Late last week, U.S. Senate Candidate Dan Sullivan took his campaign to Bethel. The challenger to Senator Mark Begich, who, if successful, may be the Senator that tilts the power balance in the Senate from Democratic to Republican.
On a clear and chilly Friday afternoon at the Alaska Territorial Guard Park, Senate candidate Dan Sullivan walks along the Wall of Honor and asks resident Tundy Rogers about names of those who served.
“Sullivan: Is that your uncle?, Tundy: my stepdad’s over there, I’ve got cousins in Eek, Quinhagak, Goodnews, Hooper Bay, damn near the whole wall. Sullivan: Boy, proud tradition.”
Wearing his combat boots, the Lieutenant Colonel in a Marine Corps Reserve unit was getting the face-to-face contact with potential voters that many say is essential to success in rural Alaska. Retail politics of course is one voter at a time. Buck Bukowski is wearing a button that reads Yupik for Begich.
“Sullivan: I’m going to try and convince you to change buttons. Bukowski: I don’t know..”
Less than three weeks before election day, Friday’s visit marks Sullivan’s first to the Y-K Delta in over a year of campaigning. The rhetoric, however, between the two campaigns has already reached a shrill pitch on rural issues. Sullivan alleges that incumbent Senator Mark Begich has been saying that he has the Native Vote.
A statement that Begich spokesperson Max Croes says his boss has never made. It’s ugly on both sides: the Begich campaign has positioned Sullivan as an adversary to subsistence users, tribes, and rural Alaska. Sullivan, however, is quick to defend his rural cred.
“But I have very deep ties with the Alaska Native community that go much deeper than my opponent’s, because they’re family. My daughters are Alaska Native girls, and my wife is Alaska Native. And we’re going around the state with a great leadership team. I’m very proud to have some of the most prominent Alaska Native Leaders and rural leaders in the state, from all parts of the state, supporting the Sullivan campaign,” said Sullivan.
Begich, has said repeatedly that this race will be decided in rural Alaska and has opened 16 field offices. That presence was apparent at a Bethel Chamber of Commerce lunch, where Democratic staff sat in the back and a tracker with a national group working to elect democratic candidates, videotaped Sullivan’s every word, looking for a slip up or material to be used in ads.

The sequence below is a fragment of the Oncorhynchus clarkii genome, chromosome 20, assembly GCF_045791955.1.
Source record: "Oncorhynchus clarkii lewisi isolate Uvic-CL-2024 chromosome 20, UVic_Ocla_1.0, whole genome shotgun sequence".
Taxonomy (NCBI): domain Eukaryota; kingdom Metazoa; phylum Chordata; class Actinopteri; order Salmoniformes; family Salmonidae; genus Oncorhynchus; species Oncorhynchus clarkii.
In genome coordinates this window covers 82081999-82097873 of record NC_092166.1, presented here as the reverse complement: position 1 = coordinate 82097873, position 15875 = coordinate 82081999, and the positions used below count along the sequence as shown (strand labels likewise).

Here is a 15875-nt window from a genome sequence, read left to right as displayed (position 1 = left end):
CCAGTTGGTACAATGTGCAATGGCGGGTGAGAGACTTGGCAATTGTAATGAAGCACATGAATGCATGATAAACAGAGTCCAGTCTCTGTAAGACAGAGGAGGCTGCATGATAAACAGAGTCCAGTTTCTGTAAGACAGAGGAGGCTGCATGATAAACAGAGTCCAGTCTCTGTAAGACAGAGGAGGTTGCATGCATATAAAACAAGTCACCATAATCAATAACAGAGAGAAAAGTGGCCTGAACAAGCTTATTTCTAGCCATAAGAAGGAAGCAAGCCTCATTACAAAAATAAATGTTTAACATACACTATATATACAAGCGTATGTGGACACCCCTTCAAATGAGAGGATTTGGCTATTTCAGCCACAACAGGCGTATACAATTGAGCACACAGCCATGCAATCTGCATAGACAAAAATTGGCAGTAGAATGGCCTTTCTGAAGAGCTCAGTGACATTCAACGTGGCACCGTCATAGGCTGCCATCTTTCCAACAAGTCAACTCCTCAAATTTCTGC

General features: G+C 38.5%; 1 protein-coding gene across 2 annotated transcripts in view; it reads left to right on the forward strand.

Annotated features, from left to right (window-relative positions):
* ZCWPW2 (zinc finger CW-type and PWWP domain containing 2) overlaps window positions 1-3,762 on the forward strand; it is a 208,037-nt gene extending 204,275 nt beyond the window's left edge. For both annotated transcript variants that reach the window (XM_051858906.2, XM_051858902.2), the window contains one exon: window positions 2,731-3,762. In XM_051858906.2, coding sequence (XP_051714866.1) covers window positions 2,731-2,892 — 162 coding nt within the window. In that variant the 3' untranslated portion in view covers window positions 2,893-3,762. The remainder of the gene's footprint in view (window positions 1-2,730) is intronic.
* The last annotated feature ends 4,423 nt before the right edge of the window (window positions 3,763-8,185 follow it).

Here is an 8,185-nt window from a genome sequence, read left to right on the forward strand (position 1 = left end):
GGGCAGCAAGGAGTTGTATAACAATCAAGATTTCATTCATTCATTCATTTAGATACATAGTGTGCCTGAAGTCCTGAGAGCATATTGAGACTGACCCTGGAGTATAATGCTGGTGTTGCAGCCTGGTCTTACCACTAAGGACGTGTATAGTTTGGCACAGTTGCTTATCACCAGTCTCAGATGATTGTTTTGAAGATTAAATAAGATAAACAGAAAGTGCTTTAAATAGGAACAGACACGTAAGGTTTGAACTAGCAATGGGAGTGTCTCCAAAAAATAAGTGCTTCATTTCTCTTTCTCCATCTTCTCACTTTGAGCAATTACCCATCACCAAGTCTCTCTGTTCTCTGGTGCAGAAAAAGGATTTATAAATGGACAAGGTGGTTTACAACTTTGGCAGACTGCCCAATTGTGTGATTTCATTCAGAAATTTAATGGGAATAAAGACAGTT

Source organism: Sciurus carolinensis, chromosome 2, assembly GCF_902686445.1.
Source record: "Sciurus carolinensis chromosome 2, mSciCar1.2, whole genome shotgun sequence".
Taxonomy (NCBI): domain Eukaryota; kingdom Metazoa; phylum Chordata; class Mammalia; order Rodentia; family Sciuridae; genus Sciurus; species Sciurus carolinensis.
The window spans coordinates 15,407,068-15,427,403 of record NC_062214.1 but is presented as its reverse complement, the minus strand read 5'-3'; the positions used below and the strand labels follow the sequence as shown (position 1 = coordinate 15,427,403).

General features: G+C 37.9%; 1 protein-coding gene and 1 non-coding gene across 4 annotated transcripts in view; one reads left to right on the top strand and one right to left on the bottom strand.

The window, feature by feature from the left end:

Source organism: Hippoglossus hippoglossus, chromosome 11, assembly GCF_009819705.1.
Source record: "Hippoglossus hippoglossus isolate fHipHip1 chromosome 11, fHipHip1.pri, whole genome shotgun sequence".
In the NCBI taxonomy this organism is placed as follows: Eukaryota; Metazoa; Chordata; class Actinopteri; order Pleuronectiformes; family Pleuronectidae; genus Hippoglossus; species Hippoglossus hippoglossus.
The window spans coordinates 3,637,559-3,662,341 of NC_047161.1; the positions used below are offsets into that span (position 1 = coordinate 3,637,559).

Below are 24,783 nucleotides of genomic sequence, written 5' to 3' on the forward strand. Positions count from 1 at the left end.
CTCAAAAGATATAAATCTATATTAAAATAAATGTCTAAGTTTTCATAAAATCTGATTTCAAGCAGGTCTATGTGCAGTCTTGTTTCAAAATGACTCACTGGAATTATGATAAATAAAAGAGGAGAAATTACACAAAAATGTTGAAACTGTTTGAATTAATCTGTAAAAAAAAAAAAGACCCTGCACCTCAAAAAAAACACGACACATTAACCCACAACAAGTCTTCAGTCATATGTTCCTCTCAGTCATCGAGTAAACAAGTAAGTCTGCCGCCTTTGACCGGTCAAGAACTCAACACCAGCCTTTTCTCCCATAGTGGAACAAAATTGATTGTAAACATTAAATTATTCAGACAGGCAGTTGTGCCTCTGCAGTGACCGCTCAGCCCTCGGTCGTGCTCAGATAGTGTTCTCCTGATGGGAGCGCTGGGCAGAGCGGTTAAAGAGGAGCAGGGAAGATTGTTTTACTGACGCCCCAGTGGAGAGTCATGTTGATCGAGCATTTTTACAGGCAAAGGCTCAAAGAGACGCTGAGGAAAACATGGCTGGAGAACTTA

After a stump speech focusing on low cost energy, reducing federal overreach, improving public safety, and dealing with the salmon crisis, Sullivan heard directly from Bethel residents.
In the first question, Bethel resident John Wallace said he was disappointed that Sullivan did not attend the Association of Village Council Presidents Conference earlier this month.
“Didn’t get an invitation, so you, know, you kind of, but we’re here, right, we’re here, I’m here, she was here at the event, for the very reason you mentioned, to get out, talk to people,” said Sullivan.
She, was Sullivan’s wife, Julie Fate Sullivan. Dan Sullivan planned to travel to Hooper Bay and Aniak over the weekend to shake as many hands of potential voters as possible, along with Senator Lisa Murkowksi, who’s endorsed him.
Sharon Chakuchin attended Sullivan’s lunch. She says that not knowing the extent of Sullivan’s involvement in the Katie John lawsuit, which the state appealed when he was Attorney General gave her pause.
“We just heard that term, Katie John, and it strikes a chord in your heart, oh my gosh, Katie John, that’s terrible, so I figured we had to know the other side, we have to know what that’s about,” said Chakuchin.
Sullivan says he was just doing his job to protect state sovereignty, but he say he supports the federal rural subsistence priority. But his opponents consider the decades-long lawsuit an attack on rural and Alaska Native subsistence rights.
Sullivan will come face-to-face with his record as Attorney General this week at the state’s largest gathering of Native people, the Alaska Federation of Natives Convention. Both Senate candidates are proudly listing prominent rural and Alaska Native endorsements. Sullivan planned to campaign in Aniak with former state representative Carl Morgan.
“I think and know that he’s going to do a lot of plus for bush Alaska,” said Morgan.
Sullivan says, if he’s elected he’ll forge a new relationship between the region and federal government and work to bring opposing sides together to fix the subsistence system.
“One of the things I’m a big big proponent of is sitting down with all the differnet stakeholders, hearing them out, and trying to get common ground and move forward. Can we do that on subsistence? I think so,” said Sullivan.
Early voting begins October 20th. Election day is November 4th.